The fate of Herod, as it is described in Acts xii. • 21. 22. 23. is as terrible, as it is incomprehensible in

itself. “And upon a set day, Herod, arrayed in royal apparel, sat upon his throne, and made an oration unto them. And the people gave a shout, saying, it is the voice of a god, and not of a man.

..And And immediately the Angel of the Lord fmote him, because he gave not God the glory; and he was caten of worms, and he gave up the ghost.” Antiochus perished in the same manner, being struck by an invisible hand, “ so that the worms rose out of the body of that wicked man, and while he lived in sorrow and pain, his flelh fell away, and the filthiness of his smell was noisome to all his army. And the man that thought a little afore, he could reach to the stars of heaven, no man could endure to carry, for his intolerable stink.” II. Maccab. ix. 9. 10. This is that Antiochus, king of Syria, that tyrant, that monster, filled with pride, and drunk with the blood of the Israelites, whose death, as above related, is confirmed by Polybius. He confesses, that he was eaten by worms, though he attributes the cause to his having conceived the design of pillaging the temple of Diana at Elymais; but Josephus, with more reason, ascribes it to his intention of destroying the temple of Jerusalem. Of what nature those insects were, is of no consequence to my argument; it is sufficient for me, that the Scripture hath declared, that they were eaten of worms: that the first was struck by an Angel of the Lord, and that the other, humbled to the earth, shewed to all, the avenging hand of God.

NOTES.,

NOTES

PAGE 2, LINE 6.

ty Arikingeht with theuing appear fropoffible for

*THE most skilful artist. Artists have indeed executed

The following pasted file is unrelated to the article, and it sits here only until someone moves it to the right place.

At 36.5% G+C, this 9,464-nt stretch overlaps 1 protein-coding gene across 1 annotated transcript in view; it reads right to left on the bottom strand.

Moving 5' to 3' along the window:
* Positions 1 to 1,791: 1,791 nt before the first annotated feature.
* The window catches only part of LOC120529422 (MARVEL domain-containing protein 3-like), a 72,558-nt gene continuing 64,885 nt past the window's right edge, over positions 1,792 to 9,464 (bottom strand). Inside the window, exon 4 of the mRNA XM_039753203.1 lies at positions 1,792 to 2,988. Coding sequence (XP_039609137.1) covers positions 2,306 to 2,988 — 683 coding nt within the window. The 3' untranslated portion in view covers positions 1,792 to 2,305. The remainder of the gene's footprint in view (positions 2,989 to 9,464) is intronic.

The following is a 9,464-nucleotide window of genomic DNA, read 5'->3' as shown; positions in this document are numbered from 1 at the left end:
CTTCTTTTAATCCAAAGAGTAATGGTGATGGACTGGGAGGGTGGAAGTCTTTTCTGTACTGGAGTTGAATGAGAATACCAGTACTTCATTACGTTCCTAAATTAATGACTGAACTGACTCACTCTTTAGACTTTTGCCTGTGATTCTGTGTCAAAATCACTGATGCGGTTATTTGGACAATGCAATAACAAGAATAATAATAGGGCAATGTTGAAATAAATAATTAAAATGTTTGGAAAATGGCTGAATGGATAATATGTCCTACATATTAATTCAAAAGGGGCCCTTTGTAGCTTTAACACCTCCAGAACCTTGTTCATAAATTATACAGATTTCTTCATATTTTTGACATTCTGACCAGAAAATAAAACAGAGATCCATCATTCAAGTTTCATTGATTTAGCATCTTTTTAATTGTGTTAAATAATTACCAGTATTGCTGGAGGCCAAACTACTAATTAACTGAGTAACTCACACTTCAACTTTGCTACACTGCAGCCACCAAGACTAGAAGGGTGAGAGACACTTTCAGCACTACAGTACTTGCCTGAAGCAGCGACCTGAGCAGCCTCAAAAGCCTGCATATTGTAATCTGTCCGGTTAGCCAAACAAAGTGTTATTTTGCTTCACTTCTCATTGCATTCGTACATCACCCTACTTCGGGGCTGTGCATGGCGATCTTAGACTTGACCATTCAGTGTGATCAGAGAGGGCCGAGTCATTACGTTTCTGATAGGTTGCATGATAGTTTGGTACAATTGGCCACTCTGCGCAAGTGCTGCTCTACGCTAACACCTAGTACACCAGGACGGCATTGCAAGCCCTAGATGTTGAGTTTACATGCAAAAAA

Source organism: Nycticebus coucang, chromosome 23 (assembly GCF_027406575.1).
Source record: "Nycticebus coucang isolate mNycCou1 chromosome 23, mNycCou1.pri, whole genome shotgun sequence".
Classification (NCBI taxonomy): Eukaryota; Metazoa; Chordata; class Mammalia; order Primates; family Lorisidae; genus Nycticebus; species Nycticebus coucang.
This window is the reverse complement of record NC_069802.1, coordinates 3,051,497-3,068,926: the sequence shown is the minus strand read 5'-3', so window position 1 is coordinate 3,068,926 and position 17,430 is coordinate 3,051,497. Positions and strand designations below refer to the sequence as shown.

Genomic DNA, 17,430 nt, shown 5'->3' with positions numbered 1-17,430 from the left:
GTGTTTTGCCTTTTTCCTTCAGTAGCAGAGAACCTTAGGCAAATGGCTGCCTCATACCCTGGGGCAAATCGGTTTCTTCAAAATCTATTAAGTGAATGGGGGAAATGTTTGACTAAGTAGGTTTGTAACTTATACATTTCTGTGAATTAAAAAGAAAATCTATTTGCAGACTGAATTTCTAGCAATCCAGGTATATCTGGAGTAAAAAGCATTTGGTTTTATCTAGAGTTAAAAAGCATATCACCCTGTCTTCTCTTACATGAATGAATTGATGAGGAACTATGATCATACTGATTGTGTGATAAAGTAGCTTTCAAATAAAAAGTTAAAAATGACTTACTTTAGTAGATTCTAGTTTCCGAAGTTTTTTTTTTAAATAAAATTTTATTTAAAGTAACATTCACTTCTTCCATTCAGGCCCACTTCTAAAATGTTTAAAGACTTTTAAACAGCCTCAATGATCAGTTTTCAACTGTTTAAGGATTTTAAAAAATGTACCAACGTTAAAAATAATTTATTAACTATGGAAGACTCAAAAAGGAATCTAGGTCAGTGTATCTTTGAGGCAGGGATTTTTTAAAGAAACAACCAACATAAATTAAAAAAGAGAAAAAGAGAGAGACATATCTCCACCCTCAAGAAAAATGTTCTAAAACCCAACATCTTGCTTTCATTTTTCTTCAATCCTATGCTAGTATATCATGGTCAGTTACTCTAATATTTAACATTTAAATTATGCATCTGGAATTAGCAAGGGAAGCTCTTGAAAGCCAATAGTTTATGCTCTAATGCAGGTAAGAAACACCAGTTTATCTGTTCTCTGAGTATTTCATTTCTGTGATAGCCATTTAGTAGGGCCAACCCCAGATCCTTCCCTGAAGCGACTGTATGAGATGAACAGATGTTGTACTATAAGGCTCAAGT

pieces of mechanism which we cannot enough admire for their desigu and beauty. Curious instances of these may be seen described by Baier, Derham, Neickel, &c. but when these performances are examined by the microscope, and compared with insects, the difference appears exceedingly striking. By that instrument, the parts appear pol lhed and wrought with the most.consummate art; the masterpieces of human ingenuity appear grofs and rugged. The interior mechanisin of insects, it is inipossible for man to je 'mitate, and puts them beyond all comparison.

PAGE 2, l. 17. - The lion is unconscious of his firength. This must be una derstood, merely of that knowledge which is the result of reflection and reasoning, of which man alone is capable; for as to the knowledge acquired from sensation, it does not ap. pear that this can be denied to brutes, since it is in consequence of sensation alone, that they act. Would the lion, for instance, attack with so much courage, if he were not conscious of the superiority of his strengtır? or, would the nightingale pass whole hours in singing, if it did not feel pleasure in the exercise of its voice?